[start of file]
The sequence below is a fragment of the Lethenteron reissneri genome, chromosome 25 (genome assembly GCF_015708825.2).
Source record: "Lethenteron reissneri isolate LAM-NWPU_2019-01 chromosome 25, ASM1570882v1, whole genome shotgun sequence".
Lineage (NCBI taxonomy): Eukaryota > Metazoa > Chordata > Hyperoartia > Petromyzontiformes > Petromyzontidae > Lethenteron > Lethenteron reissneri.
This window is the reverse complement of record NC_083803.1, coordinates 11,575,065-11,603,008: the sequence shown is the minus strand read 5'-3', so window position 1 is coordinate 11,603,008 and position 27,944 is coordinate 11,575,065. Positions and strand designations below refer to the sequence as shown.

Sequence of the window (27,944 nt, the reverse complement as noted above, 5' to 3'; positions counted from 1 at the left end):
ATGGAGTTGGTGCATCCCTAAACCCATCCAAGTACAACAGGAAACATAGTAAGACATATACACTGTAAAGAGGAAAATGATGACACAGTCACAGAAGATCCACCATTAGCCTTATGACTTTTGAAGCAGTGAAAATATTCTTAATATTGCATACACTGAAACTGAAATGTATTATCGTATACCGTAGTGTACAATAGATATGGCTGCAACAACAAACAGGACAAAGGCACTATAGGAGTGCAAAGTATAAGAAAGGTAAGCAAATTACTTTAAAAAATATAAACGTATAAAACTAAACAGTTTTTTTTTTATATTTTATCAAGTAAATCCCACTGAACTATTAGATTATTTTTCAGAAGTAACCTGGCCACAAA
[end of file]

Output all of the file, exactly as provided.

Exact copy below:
The sequence below is a fragment of the Lethenteron reissneri genome, chromosome 25 (genome assembly GCF_015708825.2).
Source record: "Lethenteron reissneri isolate LAM-NWPU_2019-01 chromosome 25, ASM1570882v1, whole genome shotgun sequence".
Lineage (NCBI taxonomy): Eukaryota > Metazoa > Chordata > Hyperoartia > Petromyzontiformes > Petromyzontidae > Lethenteron > Lethenteron reissneri.
This window is the reverse complement of record NC_083803.1, coordinates 11,575,065-11,603,008: the sequence shown is the minus strand read 5'-3', so window position 1 is coordinate 11,603,008 and position 27,944 is coordinate 11,575,065. Positions and strand designations below refer to the sequence as shown.

Sequence of the window (27,944 nt, the reverse complement as noted above, 5' to 3'; positions counted from 1 at the left end):
ATGGAGTTGGTGCATCCCTAAACCCATCCAAGTACAACAGGAAACATAGTAAGACATATACACTGTAAAGAGGAAAATGATGACACAGTCACAGAAGATCCACCATTAGCCTTATGACTTTTGAAGCAGTGAAAATATTCTTAATATTGCATACACTGAAACTGAAATGTATTATCGTATACCGTAGTGTACAATAGATATGGCTGCAACAACAAACAGGACAAAGGCACTATAGGAGTGCAAAGTATAAGAAAGGTAAGCAAATTACTTTAAAAAATATAAACGTATAAAACTAAACAGTTTTTTTTTTATATTTTATCAAGTAAATCCCACTGAACTATTAGATTATTTTTCAGAAGTAACCTGGCCACAAA